No. 13282. Royal Aircraft Factory S.E.5 (A8910) Royal Flying Corps
Aeroplane Photo Supply (APS) Photo No. 1914

Royal Aircraft Factory S.E.5

12/15/2017. Remarks by Johan Visschedijk: "Second only to the Sopwith Camel in reputation as the RFC's outstanding fighter of WW I, the S.E.5 was designed under the direction of H.P. Folland. Of classic tractor biplane configuration, the S.E.5 was initiated to take advantage of the new Hispano-Suiza engine that began test-running in Spain in February 1915 and was in production in France a few weeks later. Two versions of the engine became available during 1916, the basic direct-drive 150 hp unit and a geared version producing 200 hp. Examples of both were included in the British orders placed in France and, subsequently, with Wolseley for license-built examples (as the 150 hp Python and 200 hp Adder respectively).

The S.E.5 was intended, from the outset, to be powered by the 200 hp geared engine and to be armed with a 0.303 in (7.7 mrn) Lewis machine gun firing through a hollow propeller shaft, but, in the event, early aircraft had to use the 150 hp Hispano 8Aa, and had an armament of a Vickers gun in the front fuselage, offset to port, with interrupter gear, and a Lewis on a Foster mount above the center section. Unarmed, the first of three prototypes of the S.E.5 flew on November 22, 1916. It was a compact single-bay biplane with equi-span wings featuring raked tips, a similarly-raked tailplane, triangular fin and almost rectangular rudder, with a small ventral fin and a V-strut undercarriage. A large windscreen was provided over the front of the cockpit. All major components were of conventional wood construction, with fabric covering.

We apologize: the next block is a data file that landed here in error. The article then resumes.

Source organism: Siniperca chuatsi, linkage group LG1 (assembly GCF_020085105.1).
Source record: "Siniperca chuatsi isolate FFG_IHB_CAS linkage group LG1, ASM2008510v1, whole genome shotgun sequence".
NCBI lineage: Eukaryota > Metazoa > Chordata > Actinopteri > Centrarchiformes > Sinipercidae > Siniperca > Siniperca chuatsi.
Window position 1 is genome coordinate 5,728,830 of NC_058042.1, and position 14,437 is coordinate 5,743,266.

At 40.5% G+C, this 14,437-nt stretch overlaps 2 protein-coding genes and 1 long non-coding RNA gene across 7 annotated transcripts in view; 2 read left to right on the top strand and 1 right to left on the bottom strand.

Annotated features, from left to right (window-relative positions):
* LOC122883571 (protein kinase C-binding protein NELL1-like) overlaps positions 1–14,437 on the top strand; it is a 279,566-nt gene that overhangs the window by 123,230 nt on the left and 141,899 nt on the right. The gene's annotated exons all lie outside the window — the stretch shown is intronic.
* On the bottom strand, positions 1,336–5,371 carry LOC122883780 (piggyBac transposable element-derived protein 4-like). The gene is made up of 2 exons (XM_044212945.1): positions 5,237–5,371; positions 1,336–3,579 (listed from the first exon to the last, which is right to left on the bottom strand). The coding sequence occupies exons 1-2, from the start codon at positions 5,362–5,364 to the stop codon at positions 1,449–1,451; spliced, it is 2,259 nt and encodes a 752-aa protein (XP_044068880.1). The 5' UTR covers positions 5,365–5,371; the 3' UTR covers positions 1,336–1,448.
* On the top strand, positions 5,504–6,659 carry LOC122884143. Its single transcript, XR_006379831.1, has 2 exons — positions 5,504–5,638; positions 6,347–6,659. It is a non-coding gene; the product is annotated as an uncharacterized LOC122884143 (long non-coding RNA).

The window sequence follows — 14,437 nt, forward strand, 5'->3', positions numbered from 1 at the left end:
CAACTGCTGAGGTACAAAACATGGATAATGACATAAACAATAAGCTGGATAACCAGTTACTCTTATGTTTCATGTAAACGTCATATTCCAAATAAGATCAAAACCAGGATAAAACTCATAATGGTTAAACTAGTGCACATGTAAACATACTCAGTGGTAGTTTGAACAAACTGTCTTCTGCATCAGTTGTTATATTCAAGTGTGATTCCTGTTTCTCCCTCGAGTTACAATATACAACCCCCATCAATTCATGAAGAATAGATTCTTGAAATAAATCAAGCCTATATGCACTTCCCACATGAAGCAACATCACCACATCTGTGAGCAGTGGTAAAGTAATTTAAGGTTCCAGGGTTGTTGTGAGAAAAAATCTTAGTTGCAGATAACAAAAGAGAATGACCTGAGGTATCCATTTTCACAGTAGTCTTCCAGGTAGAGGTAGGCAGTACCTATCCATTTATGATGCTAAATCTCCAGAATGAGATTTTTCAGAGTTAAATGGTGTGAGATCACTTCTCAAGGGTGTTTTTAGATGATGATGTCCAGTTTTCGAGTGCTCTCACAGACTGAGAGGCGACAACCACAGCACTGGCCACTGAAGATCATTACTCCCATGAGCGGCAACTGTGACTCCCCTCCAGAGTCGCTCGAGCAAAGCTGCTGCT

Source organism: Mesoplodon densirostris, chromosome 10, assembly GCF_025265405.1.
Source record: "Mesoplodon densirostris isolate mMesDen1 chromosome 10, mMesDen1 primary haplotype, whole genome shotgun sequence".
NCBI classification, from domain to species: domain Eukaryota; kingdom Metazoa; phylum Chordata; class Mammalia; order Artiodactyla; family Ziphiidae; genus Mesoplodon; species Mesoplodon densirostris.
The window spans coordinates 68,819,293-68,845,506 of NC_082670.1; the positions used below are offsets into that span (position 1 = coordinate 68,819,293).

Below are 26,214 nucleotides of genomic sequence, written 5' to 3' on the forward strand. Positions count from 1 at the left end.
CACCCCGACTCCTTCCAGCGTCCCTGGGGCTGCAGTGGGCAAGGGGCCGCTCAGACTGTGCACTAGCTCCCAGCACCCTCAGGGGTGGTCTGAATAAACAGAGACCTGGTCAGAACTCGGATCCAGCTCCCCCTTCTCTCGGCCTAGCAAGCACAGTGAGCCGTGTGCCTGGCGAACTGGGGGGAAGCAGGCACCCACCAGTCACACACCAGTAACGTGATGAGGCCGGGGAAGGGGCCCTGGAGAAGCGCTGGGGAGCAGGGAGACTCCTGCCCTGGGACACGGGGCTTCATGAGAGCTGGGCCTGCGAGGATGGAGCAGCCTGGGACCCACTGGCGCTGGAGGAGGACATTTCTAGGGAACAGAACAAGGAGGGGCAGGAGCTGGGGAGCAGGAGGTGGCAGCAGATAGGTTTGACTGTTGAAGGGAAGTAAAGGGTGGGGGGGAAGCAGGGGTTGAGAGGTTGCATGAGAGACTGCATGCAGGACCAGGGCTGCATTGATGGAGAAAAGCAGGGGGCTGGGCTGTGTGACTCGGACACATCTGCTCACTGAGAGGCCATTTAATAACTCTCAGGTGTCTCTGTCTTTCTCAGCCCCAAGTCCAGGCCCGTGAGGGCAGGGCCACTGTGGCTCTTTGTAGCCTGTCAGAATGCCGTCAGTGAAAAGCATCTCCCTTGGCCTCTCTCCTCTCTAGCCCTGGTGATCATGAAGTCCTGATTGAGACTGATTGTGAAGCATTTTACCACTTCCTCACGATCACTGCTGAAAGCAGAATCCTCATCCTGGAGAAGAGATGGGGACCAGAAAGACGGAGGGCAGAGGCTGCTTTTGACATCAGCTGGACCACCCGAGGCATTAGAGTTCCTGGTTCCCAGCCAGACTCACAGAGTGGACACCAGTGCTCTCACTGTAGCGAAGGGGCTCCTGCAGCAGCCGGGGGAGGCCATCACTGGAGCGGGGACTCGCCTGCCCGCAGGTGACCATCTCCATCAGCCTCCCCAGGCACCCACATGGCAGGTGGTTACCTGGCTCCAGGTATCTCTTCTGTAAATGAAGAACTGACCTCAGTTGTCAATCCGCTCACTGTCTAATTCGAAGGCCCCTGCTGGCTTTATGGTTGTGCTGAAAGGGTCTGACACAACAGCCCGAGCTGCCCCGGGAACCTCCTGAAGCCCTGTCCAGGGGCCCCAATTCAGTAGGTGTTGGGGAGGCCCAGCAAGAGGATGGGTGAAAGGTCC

Of two further prototypes, one was similarly powered and first flew on December 4, 1916, whereas the other introduced the 200 hp engine and became, effectively, the prototype for the S.E.5a. Production of the S.E.5 was ordered "off the drawing board" with a first batch of 24 built by the R.A.F. at Farnborough, where the first was completed in March 1917. A second batch of fifty followed on, but at least fifteen of these were to emerge as S.E.5a's, and some S.E.5s in service were also modified to have 200 hp engines. In service with the RFC in France by early 1917, production S.E.5s were modified in various ways, particularly by removal of the windscreen. Other changes tried out on S.E.5s to improve the lateral control were consolidated in the S.E.5a."

Created December 15, 2017